A Cheapskate's Passport to Paradise

If you’re willing to swap homes with a (somewhat vetted) stranger, you can globe-trot for a song—and live the fantasy that you’re a native, not a tourist

By Naomi Wolf
home swap Thailand photo
Stay virtually free in places like this luscious abode in Phuket, Thailand
Photograph: homeexchange.com

I would never have thought that a kitschy Hollywood romantic comedy would utterly change my world, ushering in real-life magic and romance, but it happened.

The movie in question was the 2006 chick flick The Holiday, with Cameron Diaz playing a rich but stressed-out L.A. producer and Kate Winslet a bookish Brit. Each woman, on a whim, visits a website that enables people around the world to take largely free (except for airfare) vacations by exchanging homes. The two end up trading not only spaces but, to some extent, friends and lives, and that in turn brings out aspects of their hidden selves. The stressed-out mogul takes the time to find love, home and family (via her new boyfriend’s adorable children); the repressed English homebody finds her inner rock and roller and a caring beau.

Forget the rock and roll; what raised my temperature was the houses, one a Beverly Hills mansion, the other a sweet English cottage. Moving into either for a week or two would be fun—and much more exciting than the usual hotel experience, which I have lately found to be ever more processed and predictable. Twenty years ago, you were more likely to discover a small hotel dominated by the crazy, megalomaniacal eccentricity of its owner—like the Parisian fleabag I stayed in as a graduate student. Presided over by a massive, heavily made-up North African woman, it was decorated in a wild, hand-painted, ancient-Egyptian motif. When I passed that same hotel not long ago and peeked inside, it was yet another cutesy, trendy boutique operation, with a standardized dried-flower arrangement in the sterile lobby.

None of that in Kate Winslet’s little Mr. Mole’s house. I was also intrigued by the home-exchange concept because at my age (49), I’ve realized that identity can become all too fixed. Though I have an interesting life and a fun job, I sometimes get bored with my category: Greenwich Village yuppie mom and journalist. So after seeing the movie, I set out in search of some new destinations and perhaps a new life or two to sample. First step: registering on the website that inspired the Winslet movie, the well-established HomeExchange.com. (See “Trading [Vacation] Spaces for details about this and other home-exchange sites.)

The sign-up process is simple. You fill out a questionnaire listing your ideal destinations; this even includes a “surprise me” option. You write a paragraph about who you are, when you hope to travel and how many people are in your party. Then you post photos of your own house or apartment, answering easy questions about location, number of bedrooms and whether you have cable. Filling out the form makes you see your neighborhood with new eyes: You scan familiar landmarks looking for what might please or deter people from abroad. And preparing to photograph your home’s interior is definitely a long, hard look-in-the-mirror moment. That broken Roman shade? Not cute. The bookcase clutter? Must be cleared out. References are encouraged but not required; the site is set up so that guests can leave feedback about their stay. And the swaps don’t have to be simultaneous; you can go to Italy in May and not lend your own home until December. Of course, in that case you need to have another place to stay, since you obviously have to vacate your abode before the visitors arrive. I’m lucky enough to have that kind of flexibility: My kids divide their time between my apartment and my ex-husband’s, and I also have a small cottage upstate, so there are places for us to go when we are “hosting.” Other options are to schedule visits for when you know you’ll be on vacation or traveling for work.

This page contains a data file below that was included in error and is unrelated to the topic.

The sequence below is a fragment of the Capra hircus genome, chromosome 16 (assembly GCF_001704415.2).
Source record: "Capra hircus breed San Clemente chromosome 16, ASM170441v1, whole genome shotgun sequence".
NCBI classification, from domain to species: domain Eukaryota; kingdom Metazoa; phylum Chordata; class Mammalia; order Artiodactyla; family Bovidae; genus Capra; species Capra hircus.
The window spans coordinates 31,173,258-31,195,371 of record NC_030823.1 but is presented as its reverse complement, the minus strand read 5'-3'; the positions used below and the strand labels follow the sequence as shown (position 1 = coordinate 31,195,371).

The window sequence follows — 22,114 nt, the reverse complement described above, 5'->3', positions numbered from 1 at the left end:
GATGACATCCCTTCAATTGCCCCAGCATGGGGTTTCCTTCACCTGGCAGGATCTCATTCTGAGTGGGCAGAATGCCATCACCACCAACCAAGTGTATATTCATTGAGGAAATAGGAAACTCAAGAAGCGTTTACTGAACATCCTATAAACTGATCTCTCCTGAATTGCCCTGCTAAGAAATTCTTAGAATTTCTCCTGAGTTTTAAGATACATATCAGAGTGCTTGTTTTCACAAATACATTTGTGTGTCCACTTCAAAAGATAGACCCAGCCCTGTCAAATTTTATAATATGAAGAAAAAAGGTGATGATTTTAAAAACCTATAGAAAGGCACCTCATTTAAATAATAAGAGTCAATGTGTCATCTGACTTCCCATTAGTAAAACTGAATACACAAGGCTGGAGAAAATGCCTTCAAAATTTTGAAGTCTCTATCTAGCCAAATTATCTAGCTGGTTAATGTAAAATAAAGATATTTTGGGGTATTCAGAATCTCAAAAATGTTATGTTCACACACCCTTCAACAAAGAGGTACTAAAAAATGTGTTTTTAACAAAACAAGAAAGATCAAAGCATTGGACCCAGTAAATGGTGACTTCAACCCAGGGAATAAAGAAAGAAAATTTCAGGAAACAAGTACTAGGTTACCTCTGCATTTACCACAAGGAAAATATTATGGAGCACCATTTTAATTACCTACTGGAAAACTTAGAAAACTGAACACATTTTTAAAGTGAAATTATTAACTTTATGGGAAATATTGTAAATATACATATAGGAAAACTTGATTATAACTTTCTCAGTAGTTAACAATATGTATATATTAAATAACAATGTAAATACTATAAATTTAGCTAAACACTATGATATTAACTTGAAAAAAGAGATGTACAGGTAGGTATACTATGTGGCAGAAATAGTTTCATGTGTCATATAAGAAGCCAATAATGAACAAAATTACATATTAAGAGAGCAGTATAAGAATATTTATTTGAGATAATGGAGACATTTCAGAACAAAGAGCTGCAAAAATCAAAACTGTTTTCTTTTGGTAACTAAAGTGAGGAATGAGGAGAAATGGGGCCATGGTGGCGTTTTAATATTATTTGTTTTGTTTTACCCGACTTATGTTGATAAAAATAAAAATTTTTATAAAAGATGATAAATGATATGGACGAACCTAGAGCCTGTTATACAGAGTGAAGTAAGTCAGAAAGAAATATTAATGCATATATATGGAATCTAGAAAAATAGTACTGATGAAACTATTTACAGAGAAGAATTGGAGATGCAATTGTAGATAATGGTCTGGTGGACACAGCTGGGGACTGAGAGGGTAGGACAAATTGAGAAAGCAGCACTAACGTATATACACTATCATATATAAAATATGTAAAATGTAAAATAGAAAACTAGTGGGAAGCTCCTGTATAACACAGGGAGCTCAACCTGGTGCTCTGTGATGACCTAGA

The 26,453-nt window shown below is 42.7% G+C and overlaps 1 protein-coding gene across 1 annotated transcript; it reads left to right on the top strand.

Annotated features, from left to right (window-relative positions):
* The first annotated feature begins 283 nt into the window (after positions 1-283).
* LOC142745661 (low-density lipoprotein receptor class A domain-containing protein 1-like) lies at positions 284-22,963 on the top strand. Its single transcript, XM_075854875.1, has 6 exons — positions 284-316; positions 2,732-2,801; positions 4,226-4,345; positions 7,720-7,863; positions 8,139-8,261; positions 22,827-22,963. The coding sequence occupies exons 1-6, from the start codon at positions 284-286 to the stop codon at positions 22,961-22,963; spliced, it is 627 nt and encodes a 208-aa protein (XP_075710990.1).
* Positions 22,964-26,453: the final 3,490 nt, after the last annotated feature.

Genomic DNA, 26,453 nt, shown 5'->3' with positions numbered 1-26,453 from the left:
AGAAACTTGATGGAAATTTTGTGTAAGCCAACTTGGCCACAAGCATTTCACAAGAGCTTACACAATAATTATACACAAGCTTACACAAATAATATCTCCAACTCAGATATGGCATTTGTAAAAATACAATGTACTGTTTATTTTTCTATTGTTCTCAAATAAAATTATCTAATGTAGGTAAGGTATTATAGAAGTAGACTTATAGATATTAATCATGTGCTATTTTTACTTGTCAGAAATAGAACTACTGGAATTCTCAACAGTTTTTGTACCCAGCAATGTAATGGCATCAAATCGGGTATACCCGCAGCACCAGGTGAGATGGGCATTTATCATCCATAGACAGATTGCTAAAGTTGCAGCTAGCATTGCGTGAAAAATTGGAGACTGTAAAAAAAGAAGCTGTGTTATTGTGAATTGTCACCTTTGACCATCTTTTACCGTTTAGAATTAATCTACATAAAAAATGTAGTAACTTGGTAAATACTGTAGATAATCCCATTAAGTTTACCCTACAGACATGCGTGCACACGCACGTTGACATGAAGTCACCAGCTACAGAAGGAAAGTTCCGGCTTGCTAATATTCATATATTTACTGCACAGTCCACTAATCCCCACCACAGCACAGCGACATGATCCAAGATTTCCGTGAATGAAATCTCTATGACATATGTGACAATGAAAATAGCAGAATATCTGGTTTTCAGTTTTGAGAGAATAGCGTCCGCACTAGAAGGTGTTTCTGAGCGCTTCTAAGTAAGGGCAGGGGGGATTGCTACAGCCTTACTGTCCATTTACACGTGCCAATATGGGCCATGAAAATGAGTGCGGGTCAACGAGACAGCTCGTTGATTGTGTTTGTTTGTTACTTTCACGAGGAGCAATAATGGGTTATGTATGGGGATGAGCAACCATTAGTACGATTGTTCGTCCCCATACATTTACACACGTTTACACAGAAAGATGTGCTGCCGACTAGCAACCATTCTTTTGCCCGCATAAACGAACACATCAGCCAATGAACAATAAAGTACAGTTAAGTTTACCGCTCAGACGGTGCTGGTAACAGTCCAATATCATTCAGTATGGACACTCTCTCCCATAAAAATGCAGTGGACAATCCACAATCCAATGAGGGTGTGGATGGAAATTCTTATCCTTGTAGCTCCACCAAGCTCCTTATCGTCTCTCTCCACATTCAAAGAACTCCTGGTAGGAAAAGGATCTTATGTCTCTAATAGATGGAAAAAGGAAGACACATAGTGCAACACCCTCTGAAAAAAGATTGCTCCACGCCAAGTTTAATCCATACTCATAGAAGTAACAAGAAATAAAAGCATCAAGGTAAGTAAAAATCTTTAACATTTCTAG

Business travelers also play a big role in the swap market. In return for even, say, a modest home near Detroit or a small flat in Queens, European businesspeople will offer a plethora of beguilements, which sometimes include their second homes in the Champagne region of France or their ski chalets in the Alps.

After placing my own unexceptional but well-situated three-bedroom apartment on the market, my world exploded. Every day I would open my e-mail and find dozens of seductive offers. It was like an online dating service but far more tempting. How about an Indonesian luxury home with a thatched roof, on stilts? A Turkish beach villa? A Renaissance farmhouse in Tuscany! A houseboat in Amsterdam! A condo in Crete! A penthouse in the heart of Barcelona! A few e-mails later, I was off on an adventure with my two kids, Rosa and Joe.